Jig heads

  

Capt. Bill Watson, (www.fishsabinelake.com) a Sabine Lake fishing guide and Jan Maizler, a member of the Bass Pro Shop Pro Team share information on jig heads and how to fish them.

Texas coastal anglers use jig head weights anywhere from 1/8 up to 1/2 ounces. The main thing to remember when choosing the right weight is the sink rate. The shallower water, the lighter the jig head. The more sluggish the fish, the lighter the jig head. Maizler says that when in doubt go the with lightest jig that you can cast.

Watson says when he is fishing for the bigger fish in the cooler water, he throws a 3/8 or 1/2 oz jig head. He wants distance on his casts, so the fish won’t see him. He wants to be as far as he can from the fish. Normally, he likes a 1/4 oz jig head for 90 percent of his fishing.

The favorite jig head shape among Texas coastal anglers is either the bullet or shad head. Painted or not painted is the angler’s choice, although color can make a difference especially in off colored water. Many anglers prefer a shape or color to match up with the soft plastic lure they are using.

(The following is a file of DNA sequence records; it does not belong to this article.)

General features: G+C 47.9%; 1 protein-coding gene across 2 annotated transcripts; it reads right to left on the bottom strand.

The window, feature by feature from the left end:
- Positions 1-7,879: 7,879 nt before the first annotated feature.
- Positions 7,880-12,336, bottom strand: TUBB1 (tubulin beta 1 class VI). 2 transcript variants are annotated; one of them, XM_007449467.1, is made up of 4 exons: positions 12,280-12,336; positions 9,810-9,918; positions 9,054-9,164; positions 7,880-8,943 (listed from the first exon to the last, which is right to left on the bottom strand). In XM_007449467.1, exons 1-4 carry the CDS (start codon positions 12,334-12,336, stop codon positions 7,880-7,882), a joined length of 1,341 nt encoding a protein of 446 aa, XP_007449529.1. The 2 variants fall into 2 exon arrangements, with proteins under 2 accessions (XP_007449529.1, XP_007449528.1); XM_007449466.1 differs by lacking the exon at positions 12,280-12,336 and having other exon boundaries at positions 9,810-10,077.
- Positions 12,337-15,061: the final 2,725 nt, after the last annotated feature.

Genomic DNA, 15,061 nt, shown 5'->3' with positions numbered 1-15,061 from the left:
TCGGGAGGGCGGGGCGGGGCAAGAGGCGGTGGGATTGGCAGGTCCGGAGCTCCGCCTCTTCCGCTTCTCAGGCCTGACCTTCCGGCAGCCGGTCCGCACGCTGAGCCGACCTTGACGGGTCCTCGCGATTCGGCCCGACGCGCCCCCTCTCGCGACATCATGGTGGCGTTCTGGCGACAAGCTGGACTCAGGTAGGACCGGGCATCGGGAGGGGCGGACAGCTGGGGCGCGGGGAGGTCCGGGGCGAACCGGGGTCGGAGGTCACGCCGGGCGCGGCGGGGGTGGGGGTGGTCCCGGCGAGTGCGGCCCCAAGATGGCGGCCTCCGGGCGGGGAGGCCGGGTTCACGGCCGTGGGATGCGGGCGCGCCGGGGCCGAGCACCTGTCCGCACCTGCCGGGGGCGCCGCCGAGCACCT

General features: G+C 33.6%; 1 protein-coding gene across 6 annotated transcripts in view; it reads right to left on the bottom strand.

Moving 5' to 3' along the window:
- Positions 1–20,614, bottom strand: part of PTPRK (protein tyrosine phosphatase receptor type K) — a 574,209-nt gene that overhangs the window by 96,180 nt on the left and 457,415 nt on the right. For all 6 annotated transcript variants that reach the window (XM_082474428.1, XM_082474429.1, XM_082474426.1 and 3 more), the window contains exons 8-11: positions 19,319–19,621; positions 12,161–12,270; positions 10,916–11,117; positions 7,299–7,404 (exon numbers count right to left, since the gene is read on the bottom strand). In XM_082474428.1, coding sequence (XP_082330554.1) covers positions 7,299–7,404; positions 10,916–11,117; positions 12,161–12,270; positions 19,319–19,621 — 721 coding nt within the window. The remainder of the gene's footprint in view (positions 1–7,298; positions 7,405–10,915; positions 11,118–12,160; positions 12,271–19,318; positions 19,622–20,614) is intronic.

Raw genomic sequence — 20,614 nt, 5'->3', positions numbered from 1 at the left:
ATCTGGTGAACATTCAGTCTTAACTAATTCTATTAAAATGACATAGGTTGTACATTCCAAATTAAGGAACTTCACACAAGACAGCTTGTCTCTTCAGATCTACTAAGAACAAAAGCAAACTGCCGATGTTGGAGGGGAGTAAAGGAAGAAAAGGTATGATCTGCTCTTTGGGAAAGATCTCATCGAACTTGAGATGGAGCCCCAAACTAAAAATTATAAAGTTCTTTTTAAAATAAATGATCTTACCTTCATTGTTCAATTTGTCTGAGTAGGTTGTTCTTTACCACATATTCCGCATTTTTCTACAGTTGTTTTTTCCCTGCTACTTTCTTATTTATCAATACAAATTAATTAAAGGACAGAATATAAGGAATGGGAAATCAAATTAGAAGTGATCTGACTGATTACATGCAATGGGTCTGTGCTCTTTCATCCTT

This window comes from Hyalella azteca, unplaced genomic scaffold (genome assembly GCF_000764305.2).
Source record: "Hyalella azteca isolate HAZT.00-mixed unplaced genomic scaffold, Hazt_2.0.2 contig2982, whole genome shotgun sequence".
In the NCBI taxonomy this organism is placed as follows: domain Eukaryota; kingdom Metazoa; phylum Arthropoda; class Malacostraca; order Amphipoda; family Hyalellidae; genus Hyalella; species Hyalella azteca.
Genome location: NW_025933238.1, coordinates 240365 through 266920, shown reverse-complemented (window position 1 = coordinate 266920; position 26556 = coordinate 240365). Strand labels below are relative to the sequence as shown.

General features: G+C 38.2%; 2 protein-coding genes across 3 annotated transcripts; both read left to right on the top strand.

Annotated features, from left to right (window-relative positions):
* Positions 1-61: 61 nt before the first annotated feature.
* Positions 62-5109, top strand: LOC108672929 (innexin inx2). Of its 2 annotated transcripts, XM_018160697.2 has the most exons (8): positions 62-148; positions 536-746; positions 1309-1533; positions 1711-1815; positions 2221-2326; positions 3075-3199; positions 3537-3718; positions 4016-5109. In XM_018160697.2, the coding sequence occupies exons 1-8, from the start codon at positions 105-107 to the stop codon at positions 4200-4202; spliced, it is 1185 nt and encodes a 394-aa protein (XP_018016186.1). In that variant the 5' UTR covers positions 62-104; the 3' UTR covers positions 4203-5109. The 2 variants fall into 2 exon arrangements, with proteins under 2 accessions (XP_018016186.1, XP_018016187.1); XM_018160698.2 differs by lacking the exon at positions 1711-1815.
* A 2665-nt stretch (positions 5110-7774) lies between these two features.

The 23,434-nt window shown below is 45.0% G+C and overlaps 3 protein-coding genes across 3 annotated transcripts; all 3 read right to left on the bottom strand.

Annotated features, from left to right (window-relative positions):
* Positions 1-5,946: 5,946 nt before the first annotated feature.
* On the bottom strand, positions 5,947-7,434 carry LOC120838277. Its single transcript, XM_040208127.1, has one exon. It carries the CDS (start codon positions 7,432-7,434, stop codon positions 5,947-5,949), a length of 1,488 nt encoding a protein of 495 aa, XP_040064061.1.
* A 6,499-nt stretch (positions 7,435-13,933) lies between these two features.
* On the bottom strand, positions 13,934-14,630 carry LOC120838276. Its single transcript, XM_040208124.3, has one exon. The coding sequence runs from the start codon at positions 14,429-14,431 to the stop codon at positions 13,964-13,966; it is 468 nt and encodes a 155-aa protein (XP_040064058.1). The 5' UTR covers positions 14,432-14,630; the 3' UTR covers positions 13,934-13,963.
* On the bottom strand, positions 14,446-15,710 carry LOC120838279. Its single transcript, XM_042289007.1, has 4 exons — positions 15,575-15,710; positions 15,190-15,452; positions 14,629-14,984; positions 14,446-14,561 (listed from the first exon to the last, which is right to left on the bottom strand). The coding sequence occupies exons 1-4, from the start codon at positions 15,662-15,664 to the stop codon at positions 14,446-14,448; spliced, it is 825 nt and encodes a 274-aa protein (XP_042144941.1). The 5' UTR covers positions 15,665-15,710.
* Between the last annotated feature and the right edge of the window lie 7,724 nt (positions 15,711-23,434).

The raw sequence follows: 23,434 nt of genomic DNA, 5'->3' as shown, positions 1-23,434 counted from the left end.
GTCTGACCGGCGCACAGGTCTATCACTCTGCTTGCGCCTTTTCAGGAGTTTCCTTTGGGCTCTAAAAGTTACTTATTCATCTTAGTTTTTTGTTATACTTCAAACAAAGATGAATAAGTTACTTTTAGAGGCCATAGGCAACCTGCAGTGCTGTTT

Working a jig head/soft plastic combination:

“I believe in letting the fish tell me how they want it,” says Watson, “but basically I’ll use little, short flips with the rod tip. I don’t work my bait with the reel that much. Work it with the rod tip. You will see people who never stop reeling. They’re popping the rod and reeling at the same time. I always stop my reeling…pop, pop, short little distance hops, created with short flips of the rod, kind of dance the bait in place. You are not trying to move it through the water column so fast, but trying to give it a lot of action.”

When he is fishing for trout or redfish, Watson tries to keep the bait within a three foot depth as he brings it back instead of bouncing it off the bottom. “I  trying to work in the middle column of the water and let fish see it from several different angles.

“A lot of times a trout will run up behind a lure, grab it, and keep coming straight at you,” adds Watkins. “You won’t really feel a strike…just kind of loose contact with your lure, a mushy feeling. That might be a nice trout just swimming with it. When they turn away, then you feel that perceptible thump. You will miss a lot of trout if you aren’t really paying attention to the lure.”

 

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